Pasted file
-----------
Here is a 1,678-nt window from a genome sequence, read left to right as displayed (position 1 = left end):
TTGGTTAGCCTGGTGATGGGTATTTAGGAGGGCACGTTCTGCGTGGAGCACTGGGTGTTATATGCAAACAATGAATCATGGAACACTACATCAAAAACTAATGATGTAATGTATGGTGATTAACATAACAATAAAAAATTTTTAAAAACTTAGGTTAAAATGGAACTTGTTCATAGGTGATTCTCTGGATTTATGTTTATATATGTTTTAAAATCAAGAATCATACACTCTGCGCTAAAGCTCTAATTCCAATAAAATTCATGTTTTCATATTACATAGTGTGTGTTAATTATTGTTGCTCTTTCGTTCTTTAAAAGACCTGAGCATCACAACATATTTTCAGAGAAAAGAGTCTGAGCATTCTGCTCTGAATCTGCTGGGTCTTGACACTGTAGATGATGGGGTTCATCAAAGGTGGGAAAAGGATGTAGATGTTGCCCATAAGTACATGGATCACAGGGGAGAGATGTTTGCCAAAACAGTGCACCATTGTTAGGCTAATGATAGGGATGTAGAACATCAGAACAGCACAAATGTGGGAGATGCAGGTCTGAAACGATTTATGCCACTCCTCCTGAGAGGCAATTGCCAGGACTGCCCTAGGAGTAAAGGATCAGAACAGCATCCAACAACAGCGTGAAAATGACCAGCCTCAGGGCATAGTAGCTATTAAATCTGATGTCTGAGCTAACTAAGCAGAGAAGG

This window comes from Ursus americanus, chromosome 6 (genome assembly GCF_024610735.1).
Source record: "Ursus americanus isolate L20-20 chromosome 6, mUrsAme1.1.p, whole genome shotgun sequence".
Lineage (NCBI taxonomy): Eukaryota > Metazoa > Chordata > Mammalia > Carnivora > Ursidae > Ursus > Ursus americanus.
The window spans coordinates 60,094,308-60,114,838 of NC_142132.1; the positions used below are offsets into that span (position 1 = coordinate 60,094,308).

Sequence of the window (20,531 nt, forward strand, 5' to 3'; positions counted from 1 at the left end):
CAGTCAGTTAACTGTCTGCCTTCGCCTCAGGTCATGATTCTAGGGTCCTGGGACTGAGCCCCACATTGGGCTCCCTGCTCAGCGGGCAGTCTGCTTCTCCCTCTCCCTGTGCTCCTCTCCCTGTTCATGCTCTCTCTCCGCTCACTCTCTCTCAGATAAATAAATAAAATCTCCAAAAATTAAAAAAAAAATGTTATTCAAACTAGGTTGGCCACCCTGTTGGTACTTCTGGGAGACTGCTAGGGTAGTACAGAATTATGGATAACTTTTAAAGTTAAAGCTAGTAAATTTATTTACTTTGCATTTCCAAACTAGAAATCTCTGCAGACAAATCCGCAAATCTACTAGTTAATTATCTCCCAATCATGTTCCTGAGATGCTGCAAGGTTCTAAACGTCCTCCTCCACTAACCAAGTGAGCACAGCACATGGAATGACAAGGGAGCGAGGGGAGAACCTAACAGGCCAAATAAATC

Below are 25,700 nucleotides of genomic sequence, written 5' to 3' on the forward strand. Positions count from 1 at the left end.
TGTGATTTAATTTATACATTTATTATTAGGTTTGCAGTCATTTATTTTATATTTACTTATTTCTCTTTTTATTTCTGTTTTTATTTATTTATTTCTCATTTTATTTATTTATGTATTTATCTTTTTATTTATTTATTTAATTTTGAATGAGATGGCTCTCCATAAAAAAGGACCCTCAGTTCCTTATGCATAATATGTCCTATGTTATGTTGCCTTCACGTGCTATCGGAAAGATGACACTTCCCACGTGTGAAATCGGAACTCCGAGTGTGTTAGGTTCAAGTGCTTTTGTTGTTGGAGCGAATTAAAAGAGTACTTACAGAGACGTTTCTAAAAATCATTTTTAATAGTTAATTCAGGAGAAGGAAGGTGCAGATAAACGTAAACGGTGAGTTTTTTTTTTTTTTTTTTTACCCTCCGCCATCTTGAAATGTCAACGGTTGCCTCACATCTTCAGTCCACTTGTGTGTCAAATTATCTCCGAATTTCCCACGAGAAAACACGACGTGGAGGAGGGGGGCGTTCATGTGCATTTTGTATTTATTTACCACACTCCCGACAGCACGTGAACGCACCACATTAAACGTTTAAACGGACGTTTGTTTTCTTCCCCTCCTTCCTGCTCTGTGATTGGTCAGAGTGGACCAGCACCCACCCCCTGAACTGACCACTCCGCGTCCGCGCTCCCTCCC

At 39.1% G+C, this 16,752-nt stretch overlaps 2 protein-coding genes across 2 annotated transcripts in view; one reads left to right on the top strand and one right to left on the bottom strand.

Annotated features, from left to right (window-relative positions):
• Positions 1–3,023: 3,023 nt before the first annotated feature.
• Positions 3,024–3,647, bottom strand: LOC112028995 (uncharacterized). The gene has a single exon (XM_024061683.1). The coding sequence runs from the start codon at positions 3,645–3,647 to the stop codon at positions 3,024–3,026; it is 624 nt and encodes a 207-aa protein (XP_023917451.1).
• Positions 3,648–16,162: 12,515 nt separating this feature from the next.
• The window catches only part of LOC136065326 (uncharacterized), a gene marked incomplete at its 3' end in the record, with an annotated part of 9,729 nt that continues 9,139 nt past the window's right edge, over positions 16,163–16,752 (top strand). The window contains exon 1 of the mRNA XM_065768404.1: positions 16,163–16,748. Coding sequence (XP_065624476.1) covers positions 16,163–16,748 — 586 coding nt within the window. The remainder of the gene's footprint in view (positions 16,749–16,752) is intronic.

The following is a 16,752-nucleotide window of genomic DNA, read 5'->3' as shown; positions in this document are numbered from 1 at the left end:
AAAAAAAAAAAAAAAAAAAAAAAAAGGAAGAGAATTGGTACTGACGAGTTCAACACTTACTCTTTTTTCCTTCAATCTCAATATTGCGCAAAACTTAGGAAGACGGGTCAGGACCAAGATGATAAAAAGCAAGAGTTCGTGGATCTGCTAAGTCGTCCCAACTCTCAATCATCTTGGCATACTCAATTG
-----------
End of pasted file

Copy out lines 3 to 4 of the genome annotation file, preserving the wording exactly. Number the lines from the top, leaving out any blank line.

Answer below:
This window comes from Ursus americanus, chromosome 6 (genome assembly GCF_024610735.1).
Source record: "Ursus americanus isolate L20-20 chromosome 6, mUrsAme1.1.p, whole genome shotgun sequence".